Beth told Daryl she no longer cried. For the nameless bodies on the railroad track, for everyone who had died since this all began, for all those she knew and didn’t know, she didn’t cry. She grieved, from the depths of her soul for this heartless world that had taken so much from her, from her family, from everyone.

***

She tried hard to keep track of the days but they all blended into a blur. They would trudge through the woods for hours. Hunt. Build a fire. Cook. Then sit wordlessly, each a slave to the isolation of their own thoughts. She was going to go crazy if she had to spend the rest of her life staring into a fire with an unresponsive companion. The frustrating thing was, she thought Daryl at least liked her as a friend. Back at the prison he used to say hello, and ask how’s Lil’ Ass Kicker? Whenever he’d go on runs he always remembered to bring her something special. Once it was a little bottle of nail polish. She’d done her nails so he’d know she appreciated it. Another time hair ties that weren’t rubber bands. Once he brought her a whole box of new pens. Another time a book. He never said much then either, but at least there was expression in his face as he’d slip some little trinket into her hand. He said it was ‘cause she never got to pick out nothin’ for herself. Because she was always tending Judith at the prison. This man with her now, was so tightly walled up that she could barely get a word out of him even if she asked a direct question. The prison had never confined him, but he had built his own prison now that it was gone.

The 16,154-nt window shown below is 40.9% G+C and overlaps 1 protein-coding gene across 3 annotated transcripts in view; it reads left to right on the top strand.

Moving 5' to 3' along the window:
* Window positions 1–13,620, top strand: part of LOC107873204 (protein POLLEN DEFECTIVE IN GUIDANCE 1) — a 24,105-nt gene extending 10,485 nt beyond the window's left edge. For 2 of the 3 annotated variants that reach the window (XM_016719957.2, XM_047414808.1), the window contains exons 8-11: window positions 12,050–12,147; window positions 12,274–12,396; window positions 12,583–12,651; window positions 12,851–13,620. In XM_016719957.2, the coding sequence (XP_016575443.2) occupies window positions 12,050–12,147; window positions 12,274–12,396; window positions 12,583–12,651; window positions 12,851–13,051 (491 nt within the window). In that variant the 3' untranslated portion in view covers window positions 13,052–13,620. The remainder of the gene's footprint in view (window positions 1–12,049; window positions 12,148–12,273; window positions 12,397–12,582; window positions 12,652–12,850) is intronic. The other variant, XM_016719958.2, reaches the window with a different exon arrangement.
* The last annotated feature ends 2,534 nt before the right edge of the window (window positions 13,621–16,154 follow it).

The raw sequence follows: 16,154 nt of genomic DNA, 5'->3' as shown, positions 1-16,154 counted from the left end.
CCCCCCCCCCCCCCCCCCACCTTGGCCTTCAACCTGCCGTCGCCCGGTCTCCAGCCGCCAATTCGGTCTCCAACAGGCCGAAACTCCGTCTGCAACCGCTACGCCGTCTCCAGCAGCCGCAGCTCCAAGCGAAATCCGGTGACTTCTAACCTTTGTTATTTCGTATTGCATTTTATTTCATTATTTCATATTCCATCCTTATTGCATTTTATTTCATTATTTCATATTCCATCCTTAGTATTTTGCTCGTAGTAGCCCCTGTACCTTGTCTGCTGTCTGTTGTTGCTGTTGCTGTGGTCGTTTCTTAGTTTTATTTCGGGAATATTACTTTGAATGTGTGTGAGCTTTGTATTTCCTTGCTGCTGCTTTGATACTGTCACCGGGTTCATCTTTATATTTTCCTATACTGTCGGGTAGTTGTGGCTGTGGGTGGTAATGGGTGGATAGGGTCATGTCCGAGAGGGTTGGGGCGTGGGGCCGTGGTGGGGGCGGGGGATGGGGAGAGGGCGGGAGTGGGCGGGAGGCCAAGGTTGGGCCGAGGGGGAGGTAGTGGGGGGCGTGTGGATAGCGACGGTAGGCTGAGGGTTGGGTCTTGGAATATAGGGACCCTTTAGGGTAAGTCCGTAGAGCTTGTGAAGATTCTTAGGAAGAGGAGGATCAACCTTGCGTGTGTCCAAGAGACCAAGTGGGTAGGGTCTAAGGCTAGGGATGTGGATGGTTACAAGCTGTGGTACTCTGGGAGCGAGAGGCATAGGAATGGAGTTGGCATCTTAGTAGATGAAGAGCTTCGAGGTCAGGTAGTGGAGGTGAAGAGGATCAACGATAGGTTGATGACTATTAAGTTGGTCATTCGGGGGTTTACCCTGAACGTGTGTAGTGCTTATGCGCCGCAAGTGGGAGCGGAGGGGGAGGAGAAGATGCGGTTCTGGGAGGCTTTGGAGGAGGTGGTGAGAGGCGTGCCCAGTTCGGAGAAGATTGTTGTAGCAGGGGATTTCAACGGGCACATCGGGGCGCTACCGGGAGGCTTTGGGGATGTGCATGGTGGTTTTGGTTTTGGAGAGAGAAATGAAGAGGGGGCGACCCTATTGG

***

She was starting to feel as lifeless as Daryl Dixon looked.

***

Beth had had enough. For weeks she had watched him sit on the far side of too many campfires silently staring into the flames. She was done with this. She was taking the lead. He was going to follow her or he could stay in this miserable camp alone forever. She didn’t care if he approved of her quest. She just had to do something besides wander aimlessly through the Georgia countryside. She needed a goal however frivolous. “I need a drink,” she said quietly but firmly.

(And the rest can be seen in “Still”.)